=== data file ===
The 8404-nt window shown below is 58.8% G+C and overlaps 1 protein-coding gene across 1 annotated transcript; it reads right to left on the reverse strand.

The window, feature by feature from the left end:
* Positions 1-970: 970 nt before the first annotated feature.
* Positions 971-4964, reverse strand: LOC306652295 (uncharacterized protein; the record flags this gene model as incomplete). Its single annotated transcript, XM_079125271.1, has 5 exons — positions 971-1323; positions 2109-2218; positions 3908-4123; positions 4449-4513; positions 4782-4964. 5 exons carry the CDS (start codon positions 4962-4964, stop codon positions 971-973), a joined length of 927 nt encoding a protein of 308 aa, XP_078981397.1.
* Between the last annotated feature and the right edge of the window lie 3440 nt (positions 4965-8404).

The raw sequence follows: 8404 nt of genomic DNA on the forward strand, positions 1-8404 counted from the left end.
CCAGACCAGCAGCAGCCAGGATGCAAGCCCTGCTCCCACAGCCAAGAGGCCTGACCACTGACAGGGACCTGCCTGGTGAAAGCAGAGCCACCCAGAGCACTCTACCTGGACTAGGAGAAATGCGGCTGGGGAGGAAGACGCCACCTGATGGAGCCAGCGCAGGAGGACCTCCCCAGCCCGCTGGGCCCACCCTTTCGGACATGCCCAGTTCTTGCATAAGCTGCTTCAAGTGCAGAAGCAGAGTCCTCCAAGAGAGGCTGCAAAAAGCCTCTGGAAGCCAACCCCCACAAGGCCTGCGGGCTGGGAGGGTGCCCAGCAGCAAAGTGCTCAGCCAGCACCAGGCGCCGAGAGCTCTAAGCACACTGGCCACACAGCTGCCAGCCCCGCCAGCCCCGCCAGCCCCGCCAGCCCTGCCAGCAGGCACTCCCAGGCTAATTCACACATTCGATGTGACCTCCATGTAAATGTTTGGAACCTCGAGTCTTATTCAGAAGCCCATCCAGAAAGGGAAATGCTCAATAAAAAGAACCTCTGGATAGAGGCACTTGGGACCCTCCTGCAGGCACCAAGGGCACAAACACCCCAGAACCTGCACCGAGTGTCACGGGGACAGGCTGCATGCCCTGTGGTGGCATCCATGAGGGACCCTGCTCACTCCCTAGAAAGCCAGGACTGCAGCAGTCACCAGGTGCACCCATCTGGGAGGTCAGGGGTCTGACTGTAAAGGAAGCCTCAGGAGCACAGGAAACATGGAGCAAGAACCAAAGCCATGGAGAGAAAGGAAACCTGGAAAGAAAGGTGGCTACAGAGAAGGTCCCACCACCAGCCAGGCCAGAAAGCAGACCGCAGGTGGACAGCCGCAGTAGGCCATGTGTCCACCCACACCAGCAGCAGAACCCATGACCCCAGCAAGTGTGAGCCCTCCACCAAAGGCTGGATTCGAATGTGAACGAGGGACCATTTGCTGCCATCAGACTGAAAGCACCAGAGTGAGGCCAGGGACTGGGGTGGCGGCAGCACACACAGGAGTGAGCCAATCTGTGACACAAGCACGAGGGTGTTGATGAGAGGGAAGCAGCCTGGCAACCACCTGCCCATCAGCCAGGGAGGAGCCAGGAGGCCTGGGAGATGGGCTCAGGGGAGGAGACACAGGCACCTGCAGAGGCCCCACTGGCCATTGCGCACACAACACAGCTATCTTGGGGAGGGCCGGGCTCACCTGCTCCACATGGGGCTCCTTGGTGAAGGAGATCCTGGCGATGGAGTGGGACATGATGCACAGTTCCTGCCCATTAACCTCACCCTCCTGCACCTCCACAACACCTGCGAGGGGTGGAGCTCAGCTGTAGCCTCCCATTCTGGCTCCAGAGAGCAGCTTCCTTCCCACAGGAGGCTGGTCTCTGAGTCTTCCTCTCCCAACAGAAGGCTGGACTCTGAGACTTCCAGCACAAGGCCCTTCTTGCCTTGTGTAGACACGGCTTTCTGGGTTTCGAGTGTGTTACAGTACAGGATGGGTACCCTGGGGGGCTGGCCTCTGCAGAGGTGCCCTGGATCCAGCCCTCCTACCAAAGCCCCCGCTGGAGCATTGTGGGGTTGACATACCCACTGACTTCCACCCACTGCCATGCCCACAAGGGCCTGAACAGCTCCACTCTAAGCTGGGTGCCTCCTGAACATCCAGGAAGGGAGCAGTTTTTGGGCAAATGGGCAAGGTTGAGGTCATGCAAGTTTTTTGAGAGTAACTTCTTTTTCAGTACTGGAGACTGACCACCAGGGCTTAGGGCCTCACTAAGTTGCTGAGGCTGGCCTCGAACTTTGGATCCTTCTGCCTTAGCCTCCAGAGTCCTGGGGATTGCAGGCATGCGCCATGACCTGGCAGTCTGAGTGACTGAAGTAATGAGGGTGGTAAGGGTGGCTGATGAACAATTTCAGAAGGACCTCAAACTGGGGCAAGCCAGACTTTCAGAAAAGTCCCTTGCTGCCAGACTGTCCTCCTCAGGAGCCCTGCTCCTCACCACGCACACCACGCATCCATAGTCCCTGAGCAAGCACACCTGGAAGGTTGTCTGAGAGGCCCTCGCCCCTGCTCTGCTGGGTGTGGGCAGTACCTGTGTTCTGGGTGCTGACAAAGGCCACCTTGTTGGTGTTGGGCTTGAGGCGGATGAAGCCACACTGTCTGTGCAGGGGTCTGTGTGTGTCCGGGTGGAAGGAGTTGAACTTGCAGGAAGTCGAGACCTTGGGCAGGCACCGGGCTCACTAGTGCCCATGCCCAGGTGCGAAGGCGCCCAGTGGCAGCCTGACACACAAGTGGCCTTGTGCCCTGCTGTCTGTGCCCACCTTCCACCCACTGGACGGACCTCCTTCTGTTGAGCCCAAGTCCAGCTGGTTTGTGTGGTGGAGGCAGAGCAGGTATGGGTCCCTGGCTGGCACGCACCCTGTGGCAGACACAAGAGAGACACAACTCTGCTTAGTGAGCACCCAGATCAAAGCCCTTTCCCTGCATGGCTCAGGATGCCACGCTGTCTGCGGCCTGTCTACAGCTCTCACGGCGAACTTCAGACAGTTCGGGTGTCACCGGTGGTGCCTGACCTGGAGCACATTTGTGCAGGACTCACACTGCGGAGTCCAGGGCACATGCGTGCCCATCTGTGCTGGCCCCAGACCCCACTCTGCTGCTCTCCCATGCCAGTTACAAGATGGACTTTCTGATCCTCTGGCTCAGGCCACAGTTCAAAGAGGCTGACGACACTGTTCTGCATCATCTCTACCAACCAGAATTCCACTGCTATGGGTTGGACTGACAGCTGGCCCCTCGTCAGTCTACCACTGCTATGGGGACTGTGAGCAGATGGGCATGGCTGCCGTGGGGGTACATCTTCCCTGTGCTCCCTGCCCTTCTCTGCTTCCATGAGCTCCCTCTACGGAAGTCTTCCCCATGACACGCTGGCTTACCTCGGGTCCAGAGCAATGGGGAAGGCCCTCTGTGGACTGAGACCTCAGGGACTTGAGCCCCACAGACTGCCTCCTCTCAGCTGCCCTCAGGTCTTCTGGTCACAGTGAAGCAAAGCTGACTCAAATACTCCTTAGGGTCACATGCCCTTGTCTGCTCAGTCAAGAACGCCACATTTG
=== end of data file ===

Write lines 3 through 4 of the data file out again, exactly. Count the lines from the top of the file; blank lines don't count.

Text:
* Positions 1-970: 970 nt before the first annotated feature.
* Positions 971-4964, reverse strand: LOC306652295 (uncharacterized protein; the record flags this gene model as incomplete). Its single annotated transcript, XM_079125271.1, has 5 exons — positions 971-1323; positions 2109-2218; positions 3908-4123; positions 4449-4513; positions 4782-4964. 5 exons carry the CDS (start codon positions 4962-4964, stop codon positions 971-973), a joined length of 927 nt encoding a protein of 308 aa, XP_078981397.1.